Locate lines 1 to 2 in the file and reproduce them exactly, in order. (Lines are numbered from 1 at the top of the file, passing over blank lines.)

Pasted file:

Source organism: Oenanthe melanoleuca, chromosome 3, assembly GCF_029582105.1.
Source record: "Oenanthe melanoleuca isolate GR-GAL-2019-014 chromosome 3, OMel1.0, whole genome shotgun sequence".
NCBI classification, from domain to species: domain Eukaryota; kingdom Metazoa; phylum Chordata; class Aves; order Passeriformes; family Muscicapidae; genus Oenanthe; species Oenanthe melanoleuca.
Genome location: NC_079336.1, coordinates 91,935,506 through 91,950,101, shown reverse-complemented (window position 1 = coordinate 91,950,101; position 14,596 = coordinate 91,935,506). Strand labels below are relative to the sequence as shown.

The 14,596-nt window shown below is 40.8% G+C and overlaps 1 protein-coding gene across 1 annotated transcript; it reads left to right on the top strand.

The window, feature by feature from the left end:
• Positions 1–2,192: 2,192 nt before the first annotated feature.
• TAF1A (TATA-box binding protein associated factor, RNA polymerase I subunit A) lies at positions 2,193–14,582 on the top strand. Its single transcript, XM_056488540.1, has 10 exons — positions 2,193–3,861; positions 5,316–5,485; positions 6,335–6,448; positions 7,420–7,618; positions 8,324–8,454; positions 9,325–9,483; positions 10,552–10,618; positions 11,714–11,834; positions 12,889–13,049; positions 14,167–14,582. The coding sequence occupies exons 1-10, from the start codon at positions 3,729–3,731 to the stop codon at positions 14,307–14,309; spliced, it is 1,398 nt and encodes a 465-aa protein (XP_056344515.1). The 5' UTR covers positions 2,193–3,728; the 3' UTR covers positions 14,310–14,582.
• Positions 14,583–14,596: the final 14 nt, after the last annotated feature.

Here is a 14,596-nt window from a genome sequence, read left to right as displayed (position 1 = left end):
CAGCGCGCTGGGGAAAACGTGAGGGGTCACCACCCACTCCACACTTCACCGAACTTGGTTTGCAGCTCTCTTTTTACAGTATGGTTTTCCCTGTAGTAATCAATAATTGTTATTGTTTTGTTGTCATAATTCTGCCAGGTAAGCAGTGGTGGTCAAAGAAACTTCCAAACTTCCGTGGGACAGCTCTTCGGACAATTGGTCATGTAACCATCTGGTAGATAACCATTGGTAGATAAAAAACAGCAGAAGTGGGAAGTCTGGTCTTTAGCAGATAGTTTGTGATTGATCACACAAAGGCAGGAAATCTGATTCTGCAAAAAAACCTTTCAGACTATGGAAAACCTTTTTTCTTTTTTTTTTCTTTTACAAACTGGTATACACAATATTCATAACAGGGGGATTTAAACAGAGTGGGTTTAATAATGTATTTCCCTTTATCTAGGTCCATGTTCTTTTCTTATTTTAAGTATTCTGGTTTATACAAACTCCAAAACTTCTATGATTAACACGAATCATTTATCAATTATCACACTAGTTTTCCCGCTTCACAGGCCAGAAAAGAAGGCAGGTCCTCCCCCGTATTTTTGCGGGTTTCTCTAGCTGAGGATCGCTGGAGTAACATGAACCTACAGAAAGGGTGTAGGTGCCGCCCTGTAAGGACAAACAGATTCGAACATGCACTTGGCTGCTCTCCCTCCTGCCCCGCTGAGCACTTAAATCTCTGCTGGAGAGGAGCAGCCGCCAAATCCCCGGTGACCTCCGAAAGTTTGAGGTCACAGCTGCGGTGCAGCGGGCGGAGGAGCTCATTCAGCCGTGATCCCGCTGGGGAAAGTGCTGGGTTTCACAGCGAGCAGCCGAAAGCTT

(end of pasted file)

Source organism: Oenanthe melanoleuca, chromosome 3, assembly GCF_029582105.1.
Source record: "Oenanthe melanoleuca isolate GR-GAL-2019-014 chromosome 3, OMel1.0, whole genome shotgun sequence".